Do you know what’s in your tap water?

Earlier this week I told you about the meteoric rise in colorectal cancer rates starting with people born in the middle of the 20th century. And I pointed out that the 1950s is right when widespread pesticide use began. No one knows for certain if pesticides are behind rising colorectal cancer rates in younger people, but they’re certainly reason for concern. Studies have linked them with a number of health concerns, ranging from headaches and nausea to cancer and endocrine disruption.

In light of that, a new study published in the journal Environmental Science and Technology Letters is seriously alarming. The study, conducted by the U.S. Geological Survey and the University of Iowa, found that neonicotinoids — a class of pesticide commonly used in conventional corn and soy farming to kill off insects — is making its way into drinking water.

The researchers took samples from almost 50 streams that feed the Iowa River, which is a major source of drinking water throughout the Midwest. And they found that 63 percent of those samples contained neonicotinoids.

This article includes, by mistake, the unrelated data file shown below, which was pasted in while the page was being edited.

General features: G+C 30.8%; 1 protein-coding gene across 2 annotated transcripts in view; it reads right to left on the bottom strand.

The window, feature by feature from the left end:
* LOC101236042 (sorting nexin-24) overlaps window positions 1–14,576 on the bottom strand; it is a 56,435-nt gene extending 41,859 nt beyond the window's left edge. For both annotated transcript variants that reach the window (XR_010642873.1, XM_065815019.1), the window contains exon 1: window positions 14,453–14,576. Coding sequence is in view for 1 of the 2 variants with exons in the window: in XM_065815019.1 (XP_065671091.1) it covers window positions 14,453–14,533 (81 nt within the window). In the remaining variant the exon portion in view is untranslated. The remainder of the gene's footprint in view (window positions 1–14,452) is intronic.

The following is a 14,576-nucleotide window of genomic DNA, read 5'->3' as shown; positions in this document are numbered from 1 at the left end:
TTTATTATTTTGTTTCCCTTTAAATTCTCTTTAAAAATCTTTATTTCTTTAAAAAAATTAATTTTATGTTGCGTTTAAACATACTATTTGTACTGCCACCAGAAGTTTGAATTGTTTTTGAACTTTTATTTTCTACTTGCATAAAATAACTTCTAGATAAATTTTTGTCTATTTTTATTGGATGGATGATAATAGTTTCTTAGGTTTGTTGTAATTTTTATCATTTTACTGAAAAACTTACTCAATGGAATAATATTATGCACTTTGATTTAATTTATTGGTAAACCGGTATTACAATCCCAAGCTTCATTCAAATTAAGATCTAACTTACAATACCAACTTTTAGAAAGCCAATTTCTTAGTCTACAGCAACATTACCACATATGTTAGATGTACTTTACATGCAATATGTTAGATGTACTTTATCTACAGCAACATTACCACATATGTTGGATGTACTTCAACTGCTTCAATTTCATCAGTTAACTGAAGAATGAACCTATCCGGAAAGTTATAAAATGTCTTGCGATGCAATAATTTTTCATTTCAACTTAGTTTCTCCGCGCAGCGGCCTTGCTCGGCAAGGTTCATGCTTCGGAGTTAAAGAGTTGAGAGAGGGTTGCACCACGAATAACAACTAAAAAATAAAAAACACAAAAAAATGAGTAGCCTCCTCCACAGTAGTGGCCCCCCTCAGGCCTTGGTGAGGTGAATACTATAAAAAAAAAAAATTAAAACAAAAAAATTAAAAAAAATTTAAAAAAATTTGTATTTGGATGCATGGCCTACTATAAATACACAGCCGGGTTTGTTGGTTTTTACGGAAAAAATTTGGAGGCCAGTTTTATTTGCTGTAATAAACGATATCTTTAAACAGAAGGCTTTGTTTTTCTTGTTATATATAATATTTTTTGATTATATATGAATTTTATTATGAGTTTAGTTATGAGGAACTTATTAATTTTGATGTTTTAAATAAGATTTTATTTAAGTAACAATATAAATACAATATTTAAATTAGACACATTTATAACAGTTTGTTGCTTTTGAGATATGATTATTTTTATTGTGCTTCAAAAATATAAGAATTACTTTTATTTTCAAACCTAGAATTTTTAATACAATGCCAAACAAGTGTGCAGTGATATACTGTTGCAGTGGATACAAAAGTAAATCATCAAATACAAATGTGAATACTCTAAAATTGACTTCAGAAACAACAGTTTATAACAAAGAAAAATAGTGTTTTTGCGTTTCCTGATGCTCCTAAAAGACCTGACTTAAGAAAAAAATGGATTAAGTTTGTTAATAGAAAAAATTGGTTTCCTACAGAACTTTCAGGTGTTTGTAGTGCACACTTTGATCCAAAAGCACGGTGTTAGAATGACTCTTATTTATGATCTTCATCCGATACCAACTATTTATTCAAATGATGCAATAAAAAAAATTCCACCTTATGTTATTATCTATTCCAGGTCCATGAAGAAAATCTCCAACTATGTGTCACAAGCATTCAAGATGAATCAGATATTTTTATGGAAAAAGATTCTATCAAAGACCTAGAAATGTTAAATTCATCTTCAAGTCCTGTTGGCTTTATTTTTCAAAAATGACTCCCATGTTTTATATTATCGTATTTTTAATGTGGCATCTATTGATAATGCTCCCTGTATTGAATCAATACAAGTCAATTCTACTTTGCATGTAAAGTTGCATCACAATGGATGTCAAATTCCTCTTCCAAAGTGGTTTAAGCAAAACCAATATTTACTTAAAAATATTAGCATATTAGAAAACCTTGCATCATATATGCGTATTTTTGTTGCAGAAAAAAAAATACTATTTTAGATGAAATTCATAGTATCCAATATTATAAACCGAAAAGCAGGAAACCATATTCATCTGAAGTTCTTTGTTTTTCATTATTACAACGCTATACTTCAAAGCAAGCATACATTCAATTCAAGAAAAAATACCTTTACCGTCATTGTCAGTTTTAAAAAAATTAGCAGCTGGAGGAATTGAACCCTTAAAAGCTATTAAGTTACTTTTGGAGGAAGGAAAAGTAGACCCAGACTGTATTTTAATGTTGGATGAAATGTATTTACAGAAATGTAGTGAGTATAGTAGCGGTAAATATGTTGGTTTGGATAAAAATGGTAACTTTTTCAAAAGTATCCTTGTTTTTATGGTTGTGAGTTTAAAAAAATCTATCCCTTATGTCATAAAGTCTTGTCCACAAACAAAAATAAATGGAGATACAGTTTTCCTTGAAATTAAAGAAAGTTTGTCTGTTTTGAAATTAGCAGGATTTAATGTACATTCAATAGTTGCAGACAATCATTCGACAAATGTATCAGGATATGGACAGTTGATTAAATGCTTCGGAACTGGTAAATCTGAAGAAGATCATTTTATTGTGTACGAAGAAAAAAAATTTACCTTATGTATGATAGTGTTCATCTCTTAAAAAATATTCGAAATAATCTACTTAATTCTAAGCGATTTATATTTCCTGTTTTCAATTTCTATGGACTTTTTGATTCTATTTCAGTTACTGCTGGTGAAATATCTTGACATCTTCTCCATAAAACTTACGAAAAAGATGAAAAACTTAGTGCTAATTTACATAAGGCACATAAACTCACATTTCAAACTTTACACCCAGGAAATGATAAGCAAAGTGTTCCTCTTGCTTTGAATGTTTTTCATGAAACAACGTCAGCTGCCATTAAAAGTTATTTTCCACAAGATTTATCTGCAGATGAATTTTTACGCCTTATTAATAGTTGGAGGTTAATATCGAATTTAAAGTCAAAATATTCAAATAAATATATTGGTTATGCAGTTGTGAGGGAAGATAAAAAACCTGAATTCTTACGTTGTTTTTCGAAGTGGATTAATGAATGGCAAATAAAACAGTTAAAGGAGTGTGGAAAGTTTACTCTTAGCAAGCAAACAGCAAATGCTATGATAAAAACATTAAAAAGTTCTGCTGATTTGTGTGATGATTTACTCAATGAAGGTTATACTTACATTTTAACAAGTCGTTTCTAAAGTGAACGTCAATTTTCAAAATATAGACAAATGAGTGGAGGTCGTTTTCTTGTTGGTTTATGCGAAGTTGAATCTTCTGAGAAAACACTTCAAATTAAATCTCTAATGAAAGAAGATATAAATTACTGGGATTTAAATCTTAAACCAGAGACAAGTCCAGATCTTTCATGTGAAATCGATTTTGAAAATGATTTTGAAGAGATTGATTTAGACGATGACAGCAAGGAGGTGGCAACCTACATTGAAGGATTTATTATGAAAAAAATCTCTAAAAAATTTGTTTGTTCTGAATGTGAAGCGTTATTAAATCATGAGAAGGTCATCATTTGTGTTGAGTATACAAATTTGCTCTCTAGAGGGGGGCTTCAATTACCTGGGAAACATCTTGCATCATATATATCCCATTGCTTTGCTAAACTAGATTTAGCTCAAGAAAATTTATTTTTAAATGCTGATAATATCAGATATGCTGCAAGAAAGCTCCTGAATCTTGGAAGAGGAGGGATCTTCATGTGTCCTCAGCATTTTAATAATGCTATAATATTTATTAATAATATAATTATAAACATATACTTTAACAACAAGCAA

That’s troubling in its own right, but the truly disturbing fact is that samples taken from local tap water also showed these pesticides. Which means that these pesticides aren’t getting filtered out of the drinking supply.

I’d say that’s a major cause for concern, considering a study published last year by the National Institutes of Health linked nicotinoids to autism, memory problems, and other chronic health and developmental issues.

So what can you do to protect yourself? First, look into a good water filtration system for your home.

Second, buy organic produce whenever possible (especially for anything on the Environmental Working Group’s Dirty Dozen list.)

And finally, consider a quarterly detox to help your body protect itself against the constant toxic soup we’re all exposed to every day. For my simple, step-by-step detox protocol, refer back to the September 2013 issue of my monthly Logical Health Alternatives newsletter. Subscribers can download and view this issue for free by logging in to the “Subscriber” area of with your username and password. (And if you’re not already a subscriber, now is the perfect time to get started .)